Typically, expanded dog foods are prapared from a farinaceous mixture containing starch, protein, fat, and preferably also flavors colors, fiber and vitamins and minerals. Sufficient water is added to the farinaceous mixture to increase the moisture content to from about 20 to 35%. The mixture is then subjected to heat and pressure and expanded from an extruder. Upon extrusion, some of the water is flashed off causing expansion and partial drying of the product. The extrudate is cut into kibs upon exiting the extruder. Additional drying in an oven further reduces the moisture content to around 8 to 10%.
Conventionally, the fat content of the dog food kibs produced in this manner is increased to the desired level by surface coating with a fat such as tallow. Unfortunately, the addition of levels of tallow of over about 6 to 8% in this manner causes serious problems of product clumping and packaging material staining. These problems can be controlled only with significant expenditures. Where it has been attempted to add the higher amounts of fat directly to the farinaceous mixture prior to extrusion, product expansion has been reduced to an undesirable extent such that the products become undesirably dense. Accordingly, there is a present need to develop an improved process for providing higher levels of added fat in extrusion-expanded pet foods.
Fat coatings and high fat contents can also be useful for a number of purposes in foods intended for human consumption, such as ready-to-eat dry breakfast cereals. For example, as with the puppy food described above, there is a need for high energy content breakfast foods for human consumption. Moreover, the use of fat coatings on cereals has, in various applications, been shown to provide increased stability to oxidation of the natural fat content of the cereal and has also been employed as a coating to reduce the rate of hydration of the cereals when employed in milk. The addition of added fat directly to the extruder in preparing products of this type has caused excessive extruder surging as well as decreased product expansion. Here again, there is a present need for providing an improved process for adding fat to an extrusion-expanded, ready-to-eat breakfast cereal.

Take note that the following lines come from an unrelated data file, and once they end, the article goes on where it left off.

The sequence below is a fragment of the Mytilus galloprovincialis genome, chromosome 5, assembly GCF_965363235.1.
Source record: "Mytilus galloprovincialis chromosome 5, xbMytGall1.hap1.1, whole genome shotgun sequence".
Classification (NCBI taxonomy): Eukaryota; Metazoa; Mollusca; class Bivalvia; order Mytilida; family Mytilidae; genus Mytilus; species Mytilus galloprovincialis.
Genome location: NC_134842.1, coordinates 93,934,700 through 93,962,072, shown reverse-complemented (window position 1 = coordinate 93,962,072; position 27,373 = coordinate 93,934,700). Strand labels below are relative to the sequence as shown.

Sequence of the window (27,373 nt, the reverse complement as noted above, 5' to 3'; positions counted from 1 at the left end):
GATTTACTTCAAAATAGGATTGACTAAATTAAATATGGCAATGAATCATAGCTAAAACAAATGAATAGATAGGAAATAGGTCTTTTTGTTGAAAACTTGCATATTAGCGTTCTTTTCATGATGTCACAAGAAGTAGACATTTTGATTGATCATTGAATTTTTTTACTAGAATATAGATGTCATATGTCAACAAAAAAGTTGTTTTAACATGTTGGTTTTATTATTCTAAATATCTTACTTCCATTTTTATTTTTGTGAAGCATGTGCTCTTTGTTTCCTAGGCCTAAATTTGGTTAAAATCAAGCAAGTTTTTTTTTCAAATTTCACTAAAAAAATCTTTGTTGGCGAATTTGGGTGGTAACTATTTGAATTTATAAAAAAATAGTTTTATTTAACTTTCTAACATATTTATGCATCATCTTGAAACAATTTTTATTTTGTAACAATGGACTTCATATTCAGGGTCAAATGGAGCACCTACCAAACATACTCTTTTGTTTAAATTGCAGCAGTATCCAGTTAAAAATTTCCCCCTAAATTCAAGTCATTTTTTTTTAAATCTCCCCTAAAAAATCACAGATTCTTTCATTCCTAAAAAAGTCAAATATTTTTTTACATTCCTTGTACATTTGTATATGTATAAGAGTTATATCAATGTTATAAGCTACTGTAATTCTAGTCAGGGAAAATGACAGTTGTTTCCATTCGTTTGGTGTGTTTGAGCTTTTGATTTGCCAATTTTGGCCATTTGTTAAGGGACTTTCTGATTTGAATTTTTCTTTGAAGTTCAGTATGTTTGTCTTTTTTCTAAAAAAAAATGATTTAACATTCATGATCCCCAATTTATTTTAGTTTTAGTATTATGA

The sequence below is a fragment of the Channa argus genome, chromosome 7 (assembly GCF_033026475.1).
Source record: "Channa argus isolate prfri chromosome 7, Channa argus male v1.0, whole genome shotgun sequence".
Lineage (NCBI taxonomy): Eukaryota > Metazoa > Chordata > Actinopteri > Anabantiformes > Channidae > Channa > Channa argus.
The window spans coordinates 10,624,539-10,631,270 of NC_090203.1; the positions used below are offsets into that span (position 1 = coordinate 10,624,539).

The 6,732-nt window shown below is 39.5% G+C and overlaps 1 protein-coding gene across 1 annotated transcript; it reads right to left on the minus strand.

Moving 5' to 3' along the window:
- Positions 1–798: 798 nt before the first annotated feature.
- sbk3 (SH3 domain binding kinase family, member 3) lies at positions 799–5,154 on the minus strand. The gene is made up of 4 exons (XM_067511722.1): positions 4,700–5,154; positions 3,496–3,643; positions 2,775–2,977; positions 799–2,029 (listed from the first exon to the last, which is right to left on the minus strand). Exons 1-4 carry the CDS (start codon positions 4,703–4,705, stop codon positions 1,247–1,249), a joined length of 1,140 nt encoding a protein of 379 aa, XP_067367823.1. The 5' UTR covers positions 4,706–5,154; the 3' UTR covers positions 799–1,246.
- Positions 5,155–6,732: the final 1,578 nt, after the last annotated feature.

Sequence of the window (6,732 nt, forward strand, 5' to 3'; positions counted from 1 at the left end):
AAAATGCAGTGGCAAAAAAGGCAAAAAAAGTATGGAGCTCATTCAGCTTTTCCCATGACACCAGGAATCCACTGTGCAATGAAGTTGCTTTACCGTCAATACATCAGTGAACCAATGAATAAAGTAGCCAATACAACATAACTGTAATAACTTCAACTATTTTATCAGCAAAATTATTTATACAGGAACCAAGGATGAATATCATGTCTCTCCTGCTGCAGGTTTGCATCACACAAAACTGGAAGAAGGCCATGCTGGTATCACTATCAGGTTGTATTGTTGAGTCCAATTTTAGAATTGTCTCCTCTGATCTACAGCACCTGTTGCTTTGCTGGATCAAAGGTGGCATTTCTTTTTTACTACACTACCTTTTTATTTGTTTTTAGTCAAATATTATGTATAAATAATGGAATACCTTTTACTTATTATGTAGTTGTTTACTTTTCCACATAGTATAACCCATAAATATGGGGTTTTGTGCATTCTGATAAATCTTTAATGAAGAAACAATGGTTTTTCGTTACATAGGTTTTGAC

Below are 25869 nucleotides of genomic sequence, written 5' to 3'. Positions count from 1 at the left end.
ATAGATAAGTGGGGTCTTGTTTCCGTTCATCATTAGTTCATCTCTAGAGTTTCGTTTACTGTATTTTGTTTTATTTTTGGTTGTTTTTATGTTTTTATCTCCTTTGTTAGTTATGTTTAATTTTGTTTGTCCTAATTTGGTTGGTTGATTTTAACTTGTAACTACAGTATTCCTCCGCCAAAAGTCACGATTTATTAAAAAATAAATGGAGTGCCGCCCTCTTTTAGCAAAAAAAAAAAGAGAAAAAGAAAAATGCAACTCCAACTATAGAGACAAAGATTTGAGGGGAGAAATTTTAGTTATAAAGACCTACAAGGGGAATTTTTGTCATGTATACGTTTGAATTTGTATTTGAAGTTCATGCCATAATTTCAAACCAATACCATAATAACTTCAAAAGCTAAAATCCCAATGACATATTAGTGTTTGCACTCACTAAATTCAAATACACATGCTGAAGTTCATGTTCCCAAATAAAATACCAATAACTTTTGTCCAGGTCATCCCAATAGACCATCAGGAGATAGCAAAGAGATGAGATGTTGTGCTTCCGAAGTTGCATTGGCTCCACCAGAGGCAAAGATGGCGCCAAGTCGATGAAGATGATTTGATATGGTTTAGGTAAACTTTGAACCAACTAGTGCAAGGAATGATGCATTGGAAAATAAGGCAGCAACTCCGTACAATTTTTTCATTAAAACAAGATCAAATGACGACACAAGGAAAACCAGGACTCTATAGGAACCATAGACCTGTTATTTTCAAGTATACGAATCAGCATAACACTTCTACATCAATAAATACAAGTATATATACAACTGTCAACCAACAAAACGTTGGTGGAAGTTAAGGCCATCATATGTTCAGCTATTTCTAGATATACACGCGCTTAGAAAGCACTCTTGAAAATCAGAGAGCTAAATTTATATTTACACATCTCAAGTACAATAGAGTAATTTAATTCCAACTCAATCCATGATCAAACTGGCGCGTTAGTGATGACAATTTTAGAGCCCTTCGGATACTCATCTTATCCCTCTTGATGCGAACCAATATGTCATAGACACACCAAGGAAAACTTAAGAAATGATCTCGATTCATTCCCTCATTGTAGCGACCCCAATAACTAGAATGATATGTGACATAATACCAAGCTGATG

The present invention provides an improvement in a process for preparing an expanded, farinaceous food by an otherwise conventional extrusion process which includes moistening, heating and mechanically working a farinaceous mixture sufficiently to raise the temperature to substantially above 100 starch granules, and thereafter extruding the farinaceous mixture containing gelatinized starch through a die into a zone maintained at a pressure sufficiently below that of the heated and worked mixture to cause expansion and partial drying of the mixture. The improvement of the invention comprises injecting fat into the farinaceous mixture at a point after substantial gelatinization of the starch but prior to extrusion through the die.
In a preferred embodiment, the fat is injected into the metering zone of a conventional food extruder. By injecting the fat into this section the necessary friction for properly working the farinaceous mixture is developed despite the presence of the fat within the mixture. This enables incorporation of the fat without the loss of subsequent expansion to achieve the desired low product density. The resulting products have improved rehydration characteristics, unique texture and exhibit reduced problems of high fat levels on the surface of the product. Moreover, the addition of fat after substantial gelatinization has occured reduces the problems of poor degree of expansion and product surging experienced where the fat is simply blended with the starting materials.